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U.S. Transportation Secretary Joins Georgia Governor Deal for Ceremonial Opening of Atlanta’s I-85 Bridge

Thursday, May 18, 2017

Relying on federal highway funding, new bridge opens weeks ahead of schedule

ATLANTA – U.S. Transportation Secretary Elaine L. Chao joined Governor Nathan Deal today at the site of the new I-85 bridge – which opened less than seven weeks after a blaze caused its collapse and more than a month ahead of schedule – to thank the workers and first responders who kept the public safe.

Secretary Chao joins Governor Deal and GA Leaders for I-85 Ceremonial Opening
Secretary Chao joins Governor Deal and GA Leaders for I-85 Ceremonial Opening

“The workers who helped to make today possible - the men and women who worked tirelessly to build this bridge - have impressed the nation and earned our thanks.,” said Secretary Chao. “The real heroes are right here, among us. Each one of them represents America’s best.”

Until its collapse on March 30, the bridge on I-85 over Piedmont Road served an estimated 243,000 drivers each day. Detours to side streets have caused significant time delays and inconvenience for Atlanta-area commuters ever since.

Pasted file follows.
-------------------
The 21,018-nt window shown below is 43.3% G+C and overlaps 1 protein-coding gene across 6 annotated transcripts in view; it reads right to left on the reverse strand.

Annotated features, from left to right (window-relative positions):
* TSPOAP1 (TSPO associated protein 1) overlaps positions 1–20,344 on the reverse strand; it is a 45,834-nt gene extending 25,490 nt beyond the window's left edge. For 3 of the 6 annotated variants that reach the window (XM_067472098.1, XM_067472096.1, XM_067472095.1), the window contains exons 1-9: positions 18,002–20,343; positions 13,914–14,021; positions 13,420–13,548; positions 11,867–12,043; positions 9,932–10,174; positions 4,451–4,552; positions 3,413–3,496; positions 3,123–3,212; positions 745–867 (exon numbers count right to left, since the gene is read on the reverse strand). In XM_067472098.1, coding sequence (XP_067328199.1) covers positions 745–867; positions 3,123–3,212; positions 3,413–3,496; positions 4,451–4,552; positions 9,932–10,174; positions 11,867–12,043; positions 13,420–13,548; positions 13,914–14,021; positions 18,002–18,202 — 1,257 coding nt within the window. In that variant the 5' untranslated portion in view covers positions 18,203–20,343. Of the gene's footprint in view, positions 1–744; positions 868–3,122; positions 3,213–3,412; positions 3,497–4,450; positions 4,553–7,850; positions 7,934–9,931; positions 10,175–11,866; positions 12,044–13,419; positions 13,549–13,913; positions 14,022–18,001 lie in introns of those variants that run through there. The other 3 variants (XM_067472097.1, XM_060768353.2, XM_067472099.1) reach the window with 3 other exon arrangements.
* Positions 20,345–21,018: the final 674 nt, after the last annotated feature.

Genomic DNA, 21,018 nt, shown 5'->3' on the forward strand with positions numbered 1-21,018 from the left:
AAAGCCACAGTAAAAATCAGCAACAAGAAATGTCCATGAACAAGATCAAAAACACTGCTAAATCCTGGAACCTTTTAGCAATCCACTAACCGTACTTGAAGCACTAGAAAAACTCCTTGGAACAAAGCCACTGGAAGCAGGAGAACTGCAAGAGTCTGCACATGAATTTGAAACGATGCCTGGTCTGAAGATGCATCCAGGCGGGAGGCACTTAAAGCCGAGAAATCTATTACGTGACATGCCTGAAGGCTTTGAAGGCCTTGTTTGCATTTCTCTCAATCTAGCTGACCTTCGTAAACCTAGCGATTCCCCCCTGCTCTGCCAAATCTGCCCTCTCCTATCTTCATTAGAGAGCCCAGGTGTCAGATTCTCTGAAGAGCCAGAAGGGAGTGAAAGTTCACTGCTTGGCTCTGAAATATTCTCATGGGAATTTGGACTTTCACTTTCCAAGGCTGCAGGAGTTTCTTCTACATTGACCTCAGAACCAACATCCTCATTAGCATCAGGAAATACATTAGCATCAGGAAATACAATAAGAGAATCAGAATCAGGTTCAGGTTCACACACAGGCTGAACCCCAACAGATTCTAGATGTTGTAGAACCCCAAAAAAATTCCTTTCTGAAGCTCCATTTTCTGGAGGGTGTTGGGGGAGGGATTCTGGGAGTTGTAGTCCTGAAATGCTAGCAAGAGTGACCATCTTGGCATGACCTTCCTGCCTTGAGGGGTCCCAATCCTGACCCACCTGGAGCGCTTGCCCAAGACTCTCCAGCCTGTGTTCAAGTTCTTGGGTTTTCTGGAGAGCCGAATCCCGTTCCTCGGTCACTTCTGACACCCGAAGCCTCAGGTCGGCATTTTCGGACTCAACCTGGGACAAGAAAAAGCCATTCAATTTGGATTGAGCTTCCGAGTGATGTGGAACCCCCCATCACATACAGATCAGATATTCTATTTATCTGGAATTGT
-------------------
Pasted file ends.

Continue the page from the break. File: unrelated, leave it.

Using $10 million in “quick-release” Emergency Relief funds from the Federal Highway Administration (FHWA), demolition began almost immediately which allowed workers to remove more than 6,500 tons of debris and replace about 700 feet of surrounding roadway and support columns. Additional federal funds will be available to the Georgia DOT (GDOT) once a review of the project’s overall costs is completed.

“This project underscores the value of FHWA’s Emergency Relief program,” said Acting Deputy Federal Highway Administrator Walter “Butch” Waidelich. “Resources like these help states in need begin repairs and restore traffic to normal as quickly as possible.”

According to GDOT, fast and innovative financing for the contractor allowed the new bridge to open a month ahead of schedule – saving Atlanta-area commuters more than $27 million in congestion and detour-related delays.

Though built quickly, the nation’s newest bridge features cutting-edge prefabricated components and state-of-the-art accelerated curing concrete. In addition, FHWA officials expedited regulatory requirements to ensure the project could begin faster.